“Mostly,” said Sumiri, “yes. I mean, I’m always sad about Asati, a little, in the back of my mind. But I don’t think about him, not a lot. Just sometimes.” Her mouth drew in, a little; she was thinking about him now, Mita could see it.
“Thanks,” he said, and she was frowning at him, now, but Kuwa started to cry, and they both had to get back to work, anyway.
“I hate him,” he said, that night. “Not like you hated him, but–it was right after Kinza, you know that, and I thought–he made me feel better. Not like–not like every time I breathed in, it would hurt. Like some things could be good, again.”
“He wasn’t–” it sounded like Lakan choked on the words. “He wasn’t good.”
“I know,” said Mita. “He was just–charming. And he laughed a lot, it reminded me of Asati. And after a while, he started doing it on purpose, I think. Especially after my parents got over being charmed by him, and–well, Kuzari never liked him–”
“Maybe I like Kuzari better, then,” Lakan muttered.
“Kuzari doesn’t like anyone, he never has,” said Mita. “But even Sumiri, after the summer before last–so it was me and Aunt Manusi, really, and she likes most people. He took time to spend around me, he’d make me laugh on purpose, he came in and slept in my room sometimes, when he and Sumiri fought.”
There was a long pause, and then Lakan said, “Did he–”
“No,” said Mita. “I think–” and this hurt most of all, but he forced it out, because otherwise it would keep sitting like a hard ball in his stomach, “I think he knew that Kuzari, and my father–if they found out–” He could remember the little touches, though, all the so-intimate smiles, keeping him wanting. He clenched his teeth.
“Is it,” Lakan hesitated, “is it against your laws, then?”
“No, it isn’t–no.” Mita pressed his hands against his burning face, and said between gritted teeth, “They just wouldn’t have liked–him doing that to me.” His father had always been gruffly protective, since he was little, seeming to forget about his existence for months on end before coming to his rescue when his cousins were ganging up on him, or telling him furiously that he was not to stand on the edge of the rampart in Hattusa, good gods what if he fell to his death, and so on. And Kuzari thought all his younger siblings should spend their days within sight of the house, ideally informing him of their whereabouts three or four times a day, so he knew everyone was safe and well-behaved. Neither of them would have liked–that.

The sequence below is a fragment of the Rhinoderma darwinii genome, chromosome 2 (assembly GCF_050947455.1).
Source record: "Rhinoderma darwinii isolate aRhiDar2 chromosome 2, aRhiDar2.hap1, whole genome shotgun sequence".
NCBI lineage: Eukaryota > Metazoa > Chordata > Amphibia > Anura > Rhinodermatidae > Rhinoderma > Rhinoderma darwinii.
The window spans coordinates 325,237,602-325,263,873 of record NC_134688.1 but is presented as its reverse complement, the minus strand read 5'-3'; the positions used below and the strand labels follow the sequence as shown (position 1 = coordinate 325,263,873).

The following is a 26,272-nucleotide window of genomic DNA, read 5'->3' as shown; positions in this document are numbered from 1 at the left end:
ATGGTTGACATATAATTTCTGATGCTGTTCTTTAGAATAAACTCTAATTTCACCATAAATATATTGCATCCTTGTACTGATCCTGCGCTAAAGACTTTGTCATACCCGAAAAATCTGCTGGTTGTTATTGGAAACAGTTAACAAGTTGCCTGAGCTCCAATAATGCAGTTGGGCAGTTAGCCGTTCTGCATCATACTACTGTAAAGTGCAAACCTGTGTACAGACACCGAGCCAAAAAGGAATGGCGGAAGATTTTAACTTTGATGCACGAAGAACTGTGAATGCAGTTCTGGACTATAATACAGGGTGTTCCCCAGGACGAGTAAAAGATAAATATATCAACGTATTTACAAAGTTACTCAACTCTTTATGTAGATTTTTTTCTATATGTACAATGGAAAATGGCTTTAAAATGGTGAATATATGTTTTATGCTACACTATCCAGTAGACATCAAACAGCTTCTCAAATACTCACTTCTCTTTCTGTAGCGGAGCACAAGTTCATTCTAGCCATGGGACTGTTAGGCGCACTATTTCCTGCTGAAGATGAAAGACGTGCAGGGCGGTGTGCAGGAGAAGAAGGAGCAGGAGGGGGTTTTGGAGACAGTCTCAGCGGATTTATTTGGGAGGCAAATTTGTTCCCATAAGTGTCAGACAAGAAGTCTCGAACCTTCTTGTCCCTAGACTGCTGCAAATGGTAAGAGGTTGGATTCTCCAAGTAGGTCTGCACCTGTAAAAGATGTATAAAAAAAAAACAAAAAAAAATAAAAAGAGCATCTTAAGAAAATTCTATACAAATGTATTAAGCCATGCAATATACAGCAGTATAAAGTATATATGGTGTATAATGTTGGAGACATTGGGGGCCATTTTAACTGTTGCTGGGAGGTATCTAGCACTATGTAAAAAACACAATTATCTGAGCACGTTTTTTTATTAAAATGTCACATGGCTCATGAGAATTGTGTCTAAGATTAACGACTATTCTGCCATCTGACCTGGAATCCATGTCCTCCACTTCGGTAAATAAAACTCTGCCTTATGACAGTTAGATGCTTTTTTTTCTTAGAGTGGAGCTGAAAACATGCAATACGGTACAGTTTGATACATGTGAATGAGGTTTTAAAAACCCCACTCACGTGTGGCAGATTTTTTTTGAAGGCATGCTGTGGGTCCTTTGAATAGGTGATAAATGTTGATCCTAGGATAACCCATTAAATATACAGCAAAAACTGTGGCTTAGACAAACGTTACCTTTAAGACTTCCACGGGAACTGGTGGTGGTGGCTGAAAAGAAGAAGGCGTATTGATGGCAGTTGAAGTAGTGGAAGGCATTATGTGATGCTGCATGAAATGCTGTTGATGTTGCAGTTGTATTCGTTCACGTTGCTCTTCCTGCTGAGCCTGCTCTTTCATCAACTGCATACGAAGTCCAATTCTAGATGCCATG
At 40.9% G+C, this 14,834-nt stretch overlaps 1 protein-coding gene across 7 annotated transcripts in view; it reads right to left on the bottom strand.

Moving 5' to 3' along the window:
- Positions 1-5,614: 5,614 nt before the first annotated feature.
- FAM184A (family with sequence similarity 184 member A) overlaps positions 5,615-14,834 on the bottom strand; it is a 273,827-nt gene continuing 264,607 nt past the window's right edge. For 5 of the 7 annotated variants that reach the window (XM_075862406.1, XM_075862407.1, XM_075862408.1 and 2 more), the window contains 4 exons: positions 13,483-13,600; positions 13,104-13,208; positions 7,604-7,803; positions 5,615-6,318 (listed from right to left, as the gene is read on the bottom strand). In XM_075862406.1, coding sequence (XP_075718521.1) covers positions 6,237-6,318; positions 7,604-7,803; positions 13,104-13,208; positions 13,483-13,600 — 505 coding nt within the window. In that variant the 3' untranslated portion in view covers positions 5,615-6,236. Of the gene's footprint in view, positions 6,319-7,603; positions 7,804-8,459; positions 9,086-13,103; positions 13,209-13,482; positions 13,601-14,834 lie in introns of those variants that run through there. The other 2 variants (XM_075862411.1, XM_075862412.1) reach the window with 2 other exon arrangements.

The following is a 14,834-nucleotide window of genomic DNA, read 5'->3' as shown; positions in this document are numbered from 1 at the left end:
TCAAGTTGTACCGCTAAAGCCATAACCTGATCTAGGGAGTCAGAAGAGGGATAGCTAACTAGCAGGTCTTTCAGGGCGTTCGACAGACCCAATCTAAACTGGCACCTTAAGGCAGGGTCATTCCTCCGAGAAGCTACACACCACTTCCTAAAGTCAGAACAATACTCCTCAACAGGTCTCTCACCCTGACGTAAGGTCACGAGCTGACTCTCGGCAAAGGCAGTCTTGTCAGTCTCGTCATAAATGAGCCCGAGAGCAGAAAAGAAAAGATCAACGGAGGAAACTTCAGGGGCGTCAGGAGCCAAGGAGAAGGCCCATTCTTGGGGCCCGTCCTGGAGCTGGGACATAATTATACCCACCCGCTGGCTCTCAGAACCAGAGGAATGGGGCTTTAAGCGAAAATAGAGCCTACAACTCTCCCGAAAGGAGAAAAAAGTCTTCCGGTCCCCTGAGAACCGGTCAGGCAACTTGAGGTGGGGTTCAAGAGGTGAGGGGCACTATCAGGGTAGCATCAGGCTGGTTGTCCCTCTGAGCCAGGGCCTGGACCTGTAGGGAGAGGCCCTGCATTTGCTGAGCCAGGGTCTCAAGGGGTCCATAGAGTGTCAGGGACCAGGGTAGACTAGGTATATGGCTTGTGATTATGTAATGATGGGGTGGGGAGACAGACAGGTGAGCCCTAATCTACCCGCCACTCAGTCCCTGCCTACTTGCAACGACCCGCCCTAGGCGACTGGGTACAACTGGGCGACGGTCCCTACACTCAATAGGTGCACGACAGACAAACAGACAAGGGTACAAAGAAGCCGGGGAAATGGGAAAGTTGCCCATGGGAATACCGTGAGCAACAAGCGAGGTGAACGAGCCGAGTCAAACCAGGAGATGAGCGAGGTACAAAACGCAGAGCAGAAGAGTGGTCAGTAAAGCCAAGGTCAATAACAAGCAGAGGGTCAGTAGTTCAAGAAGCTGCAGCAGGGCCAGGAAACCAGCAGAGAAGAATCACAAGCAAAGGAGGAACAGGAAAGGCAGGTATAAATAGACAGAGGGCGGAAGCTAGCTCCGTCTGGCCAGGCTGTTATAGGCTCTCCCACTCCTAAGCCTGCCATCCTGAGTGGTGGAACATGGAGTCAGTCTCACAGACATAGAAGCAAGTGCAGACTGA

“But,” and Lakan’s voice was so low it was almost silent, floating weightless on the night breeze, “you wanted him.”
Mita had almost, before Tarikka died, started to wonder how he might be able to get around them, how to keep Kuzari from poking his head into the orchard on the slightest pretext when they were working together, avoid his father’s pointed trips to the kitchen for gods-knew-what, several times a night, his footsteps heavy and purposeful, whenever Tarikka had slept in with Mita. He had thought about–“Yes,” he said. “Yes, I wanted him. He was beautiful, he was always with me, he laughed like a god was reaching down to tickle him–yes.”
“But,” said Lakan, “but–how do you think it would have been, with him? He might have been trying to hide that he was a murderous coward, but he was still selfish, he still wouldn’t have cared a crushed date’s worth for you. He’d have taken what he wanted and that would have been it.”
Mita had had his fantasies–too many of them, mostly ridiculous–and he hadn’t thought Tarikka would suddenly become caring and attentive, or that he would pliantly submit, or submit at all–but, “I wanted to give it to him,” Mita said. “I wanted to give him anything he wanted. I loved him,” and he was angry, suddenly, “I just wanted to touch him, to make him–” to make him something. Gasp, writhe, moan, reach out for Mita, call Mita’s name, love him back. All of it pointless, and he might have known it back then, too, just a little.
“That’s not how it should be, though,” said Lakan. “I mean–have you ever, with someone else you loved? Your wife, or someone when you were on campaign, or–”
“No,” Mita whispered, and it sounded dry, barren, “no. Never with anyone I loved.”
Lakan made a frustrated noise, and suddenly there were hands on him. Mita twitched away, startled, but Lakan had moved in next to him, big and warm along his side. “Just–shh,” he said, his voice deep and vibrating through them both. “Just let me.” His hands were sliding along Mita’s chest, under his tunic, along the outside of his thighs; Mita shivered despite himself.
“Why?” he said, wanting to twist away but not quite able to bring himself to. He had thought about this, only once or twice, late at night, but he’d thought about it. “Why are you doing this?” he made himself say. “You don’t love me.”
Lakan made a frustrated noise. “You–you don’t even know. You hated me and you loved him and you still came out here and knocked me out of my head, made me remember that I was here, now, not still at Kinza, not in the street at Hattusa with my knife in that bastard. And I was grateful for that, and I thought that was it, that I’d answered your question and you’d go away, but you kept coming, you talked to me, you sat with me–I thought it was a kindness, but I don’t think you even know what the word means, you’re so fucked-up–just let me do this. Let me. Please.”
And all Mita could say to that was, “All right,” whispered against Lakan’s mouth, and then they were kissing.
Mita let himself be teased open, Lakan’s lips moving subtly against his, his tongue flickering out–and then Mita opened his mouth and kissed back, leaning forward, reaching up to thread his fingers in Lakan’s thick, dark hair–he wasn’t some virgin, he’d done this with other boys when he was younger, and every summer campaign he’d been on, and he was good at it, he knew. He thought Lakan would maybe take offense, try to get him to lie back and enjoy whatever this was going to be, but Lakan just moaned into his mouth and pulled him forward.